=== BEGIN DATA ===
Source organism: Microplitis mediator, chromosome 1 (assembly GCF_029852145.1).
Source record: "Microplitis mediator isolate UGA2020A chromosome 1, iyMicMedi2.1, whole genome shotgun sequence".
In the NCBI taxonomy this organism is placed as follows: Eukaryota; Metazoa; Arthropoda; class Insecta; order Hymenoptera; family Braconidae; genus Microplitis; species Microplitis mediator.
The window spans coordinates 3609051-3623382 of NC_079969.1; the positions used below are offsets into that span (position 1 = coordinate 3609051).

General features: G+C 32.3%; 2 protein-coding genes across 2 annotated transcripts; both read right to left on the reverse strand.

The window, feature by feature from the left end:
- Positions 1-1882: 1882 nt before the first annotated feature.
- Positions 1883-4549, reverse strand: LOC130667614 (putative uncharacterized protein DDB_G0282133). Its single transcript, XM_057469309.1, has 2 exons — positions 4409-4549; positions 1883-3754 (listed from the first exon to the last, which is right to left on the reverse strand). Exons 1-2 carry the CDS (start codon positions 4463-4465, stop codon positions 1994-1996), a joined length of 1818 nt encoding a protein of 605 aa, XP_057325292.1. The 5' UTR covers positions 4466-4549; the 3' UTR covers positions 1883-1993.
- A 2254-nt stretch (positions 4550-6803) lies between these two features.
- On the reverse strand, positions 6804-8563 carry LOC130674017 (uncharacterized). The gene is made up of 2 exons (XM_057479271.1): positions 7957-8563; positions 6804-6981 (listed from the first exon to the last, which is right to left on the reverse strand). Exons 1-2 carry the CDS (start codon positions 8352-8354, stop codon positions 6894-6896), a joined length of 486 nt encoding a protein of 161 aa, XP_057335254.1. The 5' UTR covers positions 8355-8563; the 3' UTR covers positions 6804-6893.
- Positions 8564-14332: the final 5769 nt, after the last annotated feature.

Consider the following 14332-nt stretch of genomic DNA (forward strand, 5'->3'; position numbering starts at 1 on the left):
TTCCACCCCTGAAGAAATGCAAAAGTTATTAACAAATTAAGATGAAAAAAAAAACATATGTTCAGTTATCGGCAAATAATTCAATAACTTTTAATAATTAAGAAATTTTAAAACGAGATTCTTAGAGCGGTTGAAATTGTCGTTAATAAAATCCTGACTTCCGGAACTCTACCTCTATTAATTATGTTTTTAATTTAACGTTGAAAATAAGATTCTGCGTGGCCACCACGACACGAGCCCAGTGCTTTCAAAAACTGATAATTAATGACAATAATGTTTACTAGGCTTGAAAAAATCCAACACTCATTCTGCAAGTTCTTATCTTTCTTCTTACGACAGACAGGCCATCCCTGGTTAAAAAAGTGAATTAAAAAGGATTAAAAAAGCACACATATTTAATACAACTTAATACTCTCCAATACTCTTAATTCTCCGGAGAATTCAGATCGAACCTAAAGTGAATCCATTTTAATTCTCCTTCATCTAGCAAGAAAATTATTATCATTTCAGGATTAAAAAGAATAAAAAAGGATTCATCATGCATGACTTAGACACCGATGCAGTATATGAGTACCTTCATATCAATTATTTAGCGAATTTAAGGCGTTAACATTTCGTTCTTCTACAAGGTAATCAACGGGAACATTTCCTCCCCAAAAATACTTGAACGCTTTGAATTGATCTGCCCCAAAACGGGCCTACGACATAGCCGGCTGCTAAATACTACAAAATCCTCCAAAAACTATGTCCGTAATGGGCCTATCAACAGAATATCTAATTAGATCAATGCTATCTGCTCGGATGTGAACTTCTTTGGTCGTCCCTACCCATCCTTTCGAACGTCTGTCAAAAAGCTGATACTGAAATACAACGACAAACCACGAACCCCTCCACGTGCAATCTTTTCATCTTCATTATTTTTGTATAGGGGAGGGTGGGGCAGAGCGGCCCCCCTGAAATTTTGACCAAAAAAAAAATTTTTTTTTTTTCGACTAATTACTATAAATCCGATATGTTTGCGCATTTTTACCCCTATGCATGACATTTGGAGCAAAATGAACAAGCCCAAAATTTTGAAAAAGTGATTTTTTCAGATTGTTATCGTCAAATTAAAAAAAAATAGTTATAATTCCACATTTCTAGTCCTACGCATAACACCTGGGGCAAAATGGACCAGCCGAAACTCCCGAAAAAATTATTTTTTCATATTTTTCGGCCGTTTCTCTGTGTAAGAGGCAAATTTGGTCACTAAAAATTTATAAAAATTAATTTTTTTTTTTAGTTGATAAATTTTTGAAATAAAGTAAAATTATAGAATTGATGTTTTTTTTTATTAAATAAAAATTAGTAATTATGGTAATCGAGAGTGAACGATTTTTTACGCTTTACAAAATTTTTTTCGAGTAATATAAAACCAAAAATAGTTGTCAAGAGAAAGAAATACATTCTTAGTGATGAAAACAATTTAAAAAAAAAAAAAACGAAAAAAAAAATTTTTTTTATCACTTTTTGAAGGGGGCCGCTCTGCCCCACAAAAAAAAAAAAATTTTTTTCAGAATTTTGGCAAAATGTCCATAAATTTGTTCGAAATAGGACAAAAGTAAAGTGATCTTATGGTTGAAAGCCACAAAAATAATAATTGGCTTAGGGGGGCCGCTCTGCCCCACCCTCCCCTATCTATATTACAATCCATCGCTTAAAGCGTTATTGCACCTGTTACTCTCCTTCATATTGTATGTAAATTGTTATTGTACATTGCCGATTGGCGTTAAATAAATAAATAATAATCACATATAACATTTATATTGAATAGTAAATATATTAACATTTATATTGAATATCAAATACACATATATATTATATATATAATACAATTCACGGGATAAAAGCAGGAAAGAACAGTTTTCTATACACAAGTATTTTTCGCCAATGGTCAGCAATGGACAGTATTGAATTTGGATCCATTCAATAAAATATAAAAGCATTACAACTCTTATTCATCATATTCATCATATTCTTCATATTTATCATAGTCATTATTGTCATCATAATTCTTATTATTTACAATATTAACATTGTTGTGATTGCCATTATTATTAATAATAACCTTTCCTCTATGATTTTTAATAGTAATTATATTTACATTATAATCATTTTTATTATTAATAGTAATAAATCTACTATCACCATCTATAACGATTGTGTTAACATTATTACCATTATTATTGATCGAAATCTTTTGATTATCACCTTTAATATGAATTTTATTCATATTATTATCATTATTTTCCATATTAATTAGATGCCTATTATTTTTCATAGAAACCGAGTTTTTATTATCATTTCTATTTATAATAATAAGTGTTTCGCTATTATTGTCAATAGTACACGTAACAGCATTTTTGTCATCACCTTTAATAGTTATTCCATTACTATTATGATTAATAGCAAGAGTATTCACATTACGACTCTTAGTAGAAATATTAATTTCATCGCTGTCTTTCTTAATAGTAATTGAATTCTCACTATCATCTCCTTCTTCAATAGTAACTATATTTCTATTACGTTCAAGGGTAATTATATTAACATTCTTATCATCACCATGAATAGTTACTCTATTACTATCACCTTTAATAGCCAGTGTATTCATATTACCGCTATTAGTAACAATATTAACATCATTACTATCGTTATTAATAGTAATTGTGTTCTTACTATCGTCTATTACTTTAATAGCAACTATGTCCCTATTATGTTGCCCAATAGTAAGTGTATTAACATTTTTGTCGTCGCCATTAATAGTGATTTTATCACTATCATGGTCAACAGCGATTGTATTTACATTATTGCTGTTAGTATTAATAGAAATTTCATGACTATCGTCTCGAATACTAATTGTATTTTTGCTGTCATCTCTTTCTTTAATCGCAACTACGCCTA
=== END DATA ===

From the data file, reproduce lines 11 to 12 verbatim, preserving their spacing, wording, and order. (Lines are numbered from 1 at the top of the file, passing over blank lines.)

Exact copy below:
- Positions 8564-14332: the final 5769 nt, after the last annotated feature.

Consider the following 14332-nt stretch of genomic DNA (forward strand, 5'->3'; position numbering starts at 1 on the left):